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19-race IndyCar season unveiled for 2013

The 2013 IZOD IndyCar Series season will consist of 19 races over 16 different venues, chief executive Randy Bernard revealed on Sunday.
Organisers of the IZOD IndyCar Series have announced a 19-race calendar for the 2013 season, up from just 15 races in 2012.

The year will see three 'doubleheader' race weekends featuring standing starts; two new venues; a $1 million 'triple crown' for the winner of the three longest events; and six oval races compared to 13 road and street course events.

"We feel that our 2013 schedule will certainly challenge the fastest, most versatile drivers in the world with a strong mix of ovals and road and street courses, cumulating in 19 races," said Randy Bernard, the CEO of IndyCar.

The 'doubleheader' events will be at Detroit in June, Toronto in July and Houston in October. The six races will all be full distance (unlike the 'split' format trialled at Texas in 2011.) The doubleheader will see one of each pair of races begin with a standing start, with qualifying procedures to be announced in due course.

Series chief executive Randy Bernard said that he was in favour of growing the number of doubleheaders on the calendar, telling USA Today on Friday that "doubleheaders will allow fans the opportunity to see more racing over the course of a race weekend.

"We believe the average distance traveled by fans will be longer for doubleheaders so we'll draw more fans," he added. "The more time you get to see people competing in a race is better, and adding a standing start to one of the races adds to the intrigue."

The new races announced on the calendar are the unique 'tricky triangle' Pocono Raceway tri-oval in July - which returns to the series for the first time since 1989 - and the Houston street course event at Reliant Park in October, last used by Champ Car in 2007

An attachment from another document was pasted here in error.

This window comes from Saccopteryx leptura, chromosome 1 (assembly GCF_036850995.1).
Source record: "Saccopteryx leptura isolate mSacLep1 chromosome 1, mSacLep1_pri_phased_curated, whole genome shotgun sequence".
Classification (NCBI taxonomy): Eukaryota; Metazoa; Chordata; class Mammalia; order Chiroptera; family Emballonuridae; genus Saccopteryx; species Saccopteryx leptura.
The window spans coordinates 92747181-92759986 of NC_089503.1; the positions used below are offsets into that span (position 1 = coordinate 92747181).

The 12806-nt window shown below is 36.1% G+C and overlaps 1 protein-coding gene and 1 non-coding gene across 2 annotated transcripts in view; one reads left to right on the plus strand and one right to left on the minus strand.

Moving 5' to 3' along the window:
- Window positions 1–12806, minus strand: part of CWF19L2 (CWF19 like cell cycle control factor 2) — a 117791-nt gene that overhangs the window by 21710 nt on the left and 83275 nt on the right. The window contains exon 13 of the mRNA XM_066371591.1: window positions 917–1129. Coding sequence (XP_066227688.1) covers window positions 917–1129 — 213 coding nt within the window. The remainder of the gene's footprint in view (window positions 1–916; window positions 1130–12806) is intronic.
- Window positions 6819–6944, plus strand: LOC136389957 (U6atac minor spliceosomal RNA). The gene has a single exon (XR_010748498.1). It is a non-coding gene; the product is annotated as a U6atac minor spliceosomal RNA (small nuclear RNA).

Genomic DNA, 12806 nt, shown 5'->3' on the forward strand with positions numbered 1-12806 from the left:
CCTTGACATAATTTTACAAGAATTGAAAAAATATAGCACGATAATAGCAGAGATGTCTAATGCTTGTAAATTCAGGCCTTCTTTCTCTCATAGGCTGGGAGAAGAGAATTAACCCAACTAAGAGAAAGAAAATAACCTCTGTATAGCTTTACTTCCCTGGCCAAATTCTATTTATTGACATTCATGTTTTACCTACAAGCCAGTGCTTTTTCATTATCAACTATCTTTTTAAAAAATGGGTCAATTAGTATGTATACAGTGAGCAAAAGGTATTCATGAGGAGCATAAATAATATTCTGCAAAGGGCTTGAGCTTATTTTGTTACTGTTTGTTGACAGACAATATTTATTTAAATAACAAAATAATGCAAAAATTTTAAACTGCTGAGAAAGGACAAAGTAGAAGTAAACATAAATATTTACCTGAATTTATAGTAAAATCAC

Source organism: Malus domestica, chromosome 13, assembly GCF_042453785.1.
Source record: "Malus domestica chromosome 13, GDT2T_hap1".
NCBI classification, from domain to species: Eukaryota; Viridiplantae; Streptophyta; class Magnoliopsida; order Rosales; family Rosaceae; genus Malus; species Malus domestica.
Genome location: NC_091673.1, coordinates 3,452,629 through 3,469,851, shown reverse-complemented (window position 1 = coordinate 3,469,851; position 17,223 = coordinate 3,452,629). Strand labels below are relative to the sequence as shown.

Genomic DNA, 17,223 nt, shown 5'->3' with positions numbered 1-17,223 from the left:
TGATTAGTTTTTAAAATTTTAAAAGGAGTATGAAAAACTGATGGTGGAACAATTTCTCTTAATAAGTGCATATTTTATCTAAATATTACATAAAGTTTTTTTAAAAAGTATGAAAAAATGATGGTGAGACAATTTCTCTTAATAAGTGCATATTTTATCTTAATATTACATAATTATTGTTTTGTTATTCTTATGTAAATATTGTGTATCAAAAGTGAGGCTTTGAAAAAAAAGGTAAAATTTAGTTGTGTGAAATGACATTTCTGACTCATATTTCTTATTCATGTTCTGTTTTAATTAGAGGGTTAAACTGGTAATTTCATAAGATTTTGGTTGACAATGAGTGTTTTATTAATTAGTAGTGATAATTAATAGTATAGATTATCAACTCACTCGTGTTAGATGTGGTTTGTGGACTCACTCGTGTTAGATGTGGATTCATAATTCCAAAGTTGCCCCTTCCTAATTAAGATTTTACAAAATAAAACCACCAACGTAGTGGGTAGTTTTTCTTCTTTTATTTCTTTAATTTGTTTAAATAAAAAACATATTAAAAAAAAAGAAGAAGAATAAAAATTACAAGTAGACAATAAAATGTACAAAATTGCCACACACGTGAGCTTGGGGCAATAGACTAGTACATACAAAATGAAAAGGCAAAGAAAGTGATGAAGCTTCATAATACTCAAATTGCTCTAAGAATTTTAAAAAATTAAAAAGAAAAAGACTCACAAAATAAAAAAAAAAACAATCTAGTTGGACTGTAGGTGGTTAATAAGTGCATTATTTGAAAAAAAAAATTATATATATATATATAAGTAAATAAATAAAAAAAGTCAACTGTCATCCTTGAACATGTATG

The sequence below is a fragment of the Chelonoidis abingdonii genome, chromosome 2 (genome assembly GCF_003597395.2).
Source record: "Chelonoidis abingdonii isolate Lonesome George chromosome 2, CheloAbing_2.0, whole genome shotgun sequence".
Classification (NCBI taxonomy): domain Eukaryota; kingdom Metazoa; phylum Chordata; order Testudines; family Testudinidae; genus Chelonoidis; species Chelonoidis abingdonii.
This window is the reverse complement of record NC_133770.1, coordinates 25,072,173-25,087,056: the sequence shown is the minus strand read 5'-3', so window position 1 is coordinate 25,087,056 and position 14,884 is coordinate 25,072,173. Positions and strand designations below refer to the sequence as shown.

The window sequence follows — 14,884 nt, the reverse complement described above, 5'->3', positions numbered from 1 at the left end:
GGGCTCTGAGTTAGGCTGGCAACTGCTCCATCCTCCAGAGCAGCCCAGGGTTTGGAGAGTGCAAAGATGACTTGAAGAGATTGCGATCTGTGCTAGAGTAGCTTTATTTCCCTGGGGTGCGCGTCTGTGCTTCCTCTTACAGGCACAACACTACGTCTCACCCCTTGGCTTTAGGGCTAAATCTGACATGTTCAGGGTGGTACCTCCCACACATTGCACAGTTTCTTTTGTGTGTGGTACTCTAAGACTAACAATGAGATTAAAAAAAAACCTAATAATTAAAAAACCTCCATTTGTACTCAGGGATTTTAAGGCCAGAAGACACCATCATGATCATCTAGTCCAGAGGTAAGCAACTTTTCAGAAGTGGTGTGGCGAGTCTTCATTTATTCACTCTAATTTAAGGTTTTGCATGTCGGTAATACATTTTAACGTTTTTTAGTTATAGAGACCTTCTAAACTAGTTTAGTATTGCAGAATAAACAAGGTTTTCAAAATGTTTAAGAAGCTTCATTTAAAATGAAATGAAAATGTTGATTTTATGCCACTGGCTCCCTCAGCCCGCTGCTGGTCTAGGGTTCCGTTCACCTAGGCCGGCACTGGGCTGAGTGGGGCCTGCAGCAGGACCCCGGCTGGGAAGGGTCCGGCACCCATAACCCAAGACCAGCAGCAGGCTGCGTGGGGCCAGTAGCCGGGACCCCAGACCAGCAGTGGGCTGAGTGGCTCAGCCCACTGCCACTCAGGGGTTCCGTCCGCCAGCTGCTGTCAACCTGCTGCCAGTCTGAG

"Pocono is deep in open-wheel, oval racing tradition and has produced some of the most memorable races in Indy car history," explained Bernard. "The addition of Pocono allows us to bring back a version of the triple crown, restoring a popular legacy of our sport to reward the champion of our three longest races of the season."

The triple crown will pay out a $1 million bonus to a driver who sweeps all three of the season's long distance races - the 400-mile Pocono event and the 500-mile Indianapolis and Fontana marathons - or $250,000 to any driver who can win two out of the three.

The season has a familiar look to the first five outings, which have the traditional beginning at St Petersburg in Florida on March 24 followed by three more street courses at Barber Motorsports Park in Alabama, Long Beach in California and Sao Paulo in Brazil. That leads into the month of May, which is dedicated as usual to the build-up to the Indianapolis 500 which this year will take place on May 26.

Related Pictures

Click on relevant pic to enlarge
Ryan Hunter-Reay leads the last restart in the Grand Prix of Baltimore (c) 2012 Michael L. Levitt (Photo Credit: INDYCAR/LAT USA)
12-15 April, 2012, Long Beach, California, USA. Winner Will Power takes the chequered flag. (c) 2012, Michael L. Levitt. LAT Photo USA. [Photo credit: INDYCAR/LAT USA]